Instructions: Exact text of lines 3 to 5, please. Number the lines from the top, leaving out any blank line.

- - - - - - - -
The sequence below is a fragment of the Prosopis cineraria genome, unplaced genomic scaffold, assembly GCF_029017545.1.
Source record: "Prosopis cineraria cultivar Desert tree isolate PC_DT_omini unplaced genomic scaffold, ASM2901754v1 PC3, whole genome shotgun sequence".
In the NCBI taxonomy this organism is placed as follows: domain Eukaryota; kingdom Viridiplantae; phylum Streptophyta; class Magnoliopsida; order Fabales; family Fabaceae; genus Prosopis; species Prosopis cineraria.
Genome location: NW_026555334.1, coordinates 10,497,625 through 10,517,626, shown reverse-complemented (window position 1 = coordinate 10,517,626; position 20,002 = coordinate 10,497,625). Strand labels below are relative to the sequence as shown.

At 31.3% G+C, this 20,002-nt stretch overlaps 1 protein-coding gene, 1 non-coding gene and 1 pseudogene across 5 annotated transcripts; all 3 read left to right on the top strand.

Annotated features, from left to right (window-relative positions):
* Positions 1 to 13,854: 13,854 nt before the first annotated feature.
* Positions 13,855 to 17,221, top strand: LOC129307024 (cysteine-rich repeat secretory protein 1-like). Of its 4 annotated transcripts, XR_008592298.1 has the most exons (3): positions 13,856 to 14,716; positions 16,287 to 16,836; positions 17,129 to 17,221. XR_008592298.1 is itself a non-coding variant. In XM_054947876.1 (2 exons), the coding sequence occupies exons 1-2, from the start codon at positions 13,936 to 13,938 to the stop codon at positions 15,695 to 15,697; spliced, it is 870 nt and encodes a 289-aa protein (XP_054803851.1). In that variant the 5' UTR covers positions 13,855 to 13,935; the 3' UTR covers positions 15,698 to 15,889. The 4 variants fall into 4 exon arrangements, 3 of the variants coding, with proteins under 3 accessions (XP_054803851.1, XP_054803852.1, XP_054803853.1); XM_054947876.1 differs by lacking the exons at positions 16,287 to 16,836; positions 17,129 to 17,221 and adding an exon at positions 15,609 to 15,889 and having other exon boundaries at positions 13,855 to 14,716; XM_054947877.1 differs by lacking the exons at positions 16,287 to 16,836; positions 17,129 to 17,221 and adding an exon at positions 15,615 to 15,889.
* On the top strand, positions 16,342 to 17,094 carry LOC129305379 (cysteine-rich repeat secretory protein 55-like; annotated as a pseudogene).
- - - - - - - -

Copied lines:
In the NCBI taxonomy this organism is placed as follows: domain Eukaryota; kingdom Viridiplantae; phylum Streptophyta; class Magnoliopsida; order Fabales; family Fabaceae; genus Prosopis; species Prosopis cineraria.
Genome location: NW_026555334.1, coordinates 10,497,625 through 10,517,626, shown reverse-complemented (window position 1 = coordinate 10,517,626; position 20,002 = coordinate 10,497,625). Strand labels below are relative to the sequence as shown.

At 31.3% G+C, this 20,002-nt stretch overlaps 1 protein-coding gene, 1 non-coding gene and 1 pseudogene across 5 annotated transcripts; all 3 read left to right on the top strand.